@@ -881,7 +881,7 @@ have all gone up in the interim, although he appears not to have moved in the la
 
 In general, the data to be inserted may be specified using any valid AQL query expression.
 The insertion of a single object instance, as in this example, is just a special case where
-the query expression happens to be a record constructor involving only constants.
+the query expression happens to be a object constructor involving only constants.
 
 ### Deleting Existing Data  ###
 In addition to inserting new data, AsterixDB supports deletion from datasets via the AQL _delete_ statement.
@@ -896,13 +896,13 @@ The following example deletes the chirp that we just added from user "NathanGies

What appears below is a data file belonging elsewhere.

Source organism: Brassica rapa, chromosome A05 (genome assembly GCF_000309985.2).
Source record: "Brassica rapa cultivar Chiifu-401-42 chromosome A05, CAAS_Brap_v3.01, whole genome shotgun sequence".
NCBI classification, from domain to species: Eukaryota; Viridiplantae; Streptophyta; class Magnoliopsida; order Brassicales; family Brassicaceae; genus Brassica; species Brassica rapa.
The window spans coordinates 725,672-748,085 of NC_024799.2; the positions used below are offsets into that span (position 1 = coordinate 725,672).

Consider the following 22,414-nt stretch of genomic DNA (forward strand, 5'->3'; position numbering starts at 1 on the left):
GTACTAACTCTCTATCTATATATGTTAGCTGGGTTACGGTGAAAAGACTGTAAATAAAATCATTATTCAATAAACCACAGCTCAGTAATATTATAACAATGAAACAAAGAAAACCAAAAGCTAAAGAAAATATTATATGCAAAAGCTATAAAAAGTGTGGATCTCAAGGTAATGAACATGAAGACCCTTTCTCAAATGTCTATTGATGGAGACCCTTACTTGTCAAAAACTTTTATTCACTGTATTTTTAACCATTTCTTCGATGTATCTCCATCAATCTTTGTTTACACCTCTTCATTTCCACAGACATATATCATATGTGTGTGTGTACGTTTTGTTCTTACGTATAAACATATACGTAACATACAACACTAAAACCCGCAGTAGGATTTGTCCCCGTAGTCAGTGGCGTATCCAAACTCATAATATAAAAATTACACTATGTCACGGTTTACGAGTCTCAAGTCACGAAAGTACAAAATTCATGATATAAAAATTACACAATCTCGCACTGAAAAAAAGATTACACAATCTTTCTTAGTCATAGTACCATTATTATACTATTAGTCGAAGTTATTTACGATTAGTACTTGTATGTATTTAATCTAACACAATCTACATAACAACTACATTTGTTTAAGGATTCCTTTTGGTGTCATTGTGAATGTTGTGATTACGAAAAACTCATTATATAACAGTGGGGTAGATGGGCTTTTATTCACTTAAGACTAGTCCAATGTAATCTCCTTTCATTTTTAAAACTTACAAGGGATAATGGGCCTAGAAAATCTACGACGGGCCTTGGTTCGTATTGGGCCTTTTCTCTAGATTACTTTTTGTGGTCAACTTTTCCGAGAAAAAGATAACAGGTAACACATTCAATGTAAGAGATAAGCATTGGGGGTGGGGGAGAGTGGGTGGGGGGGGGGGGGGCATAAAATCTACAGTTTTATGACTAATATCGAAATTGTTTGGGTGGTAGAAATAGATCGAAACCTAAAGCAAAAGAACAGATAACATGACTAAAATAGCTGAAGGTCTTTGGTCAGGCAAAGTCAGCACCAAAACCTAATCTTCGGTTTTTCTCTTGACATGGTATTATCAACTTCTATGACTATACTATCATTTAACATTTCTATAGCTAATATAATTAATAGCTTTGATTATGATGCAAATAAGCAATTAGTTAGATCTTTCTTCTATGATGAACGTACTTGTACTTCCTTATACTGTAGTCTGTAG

It should be noted that one form of data change not yet supported by AsterixDB is in-place data modification (_update_).
 Currently, only insert and delete operations are supported; update is not.
-To achieve the effect of an update, two statements are currently needed---one to delete the old record from the
-dataset where it resides, and another to insert the new replacement record (with the same primary key but with
+To achieve the effect of an update, two statements are currently needed---one to delete the old object from the
+dataset where it resides, and another to insert the new replacement object (with the same primary key but with
 different field values for some of the associated data content).
 
 ### Upserting Data  ###
 In addition to loading, querying, inserting, and deleting data, AsterixDB supports upserting
-records using the AQL _upsert_ statement.
+objects using the AQL _upsert_ statement.
 
 The following example deletes the chirp with chirpId = 20 (if one exists) and inserts the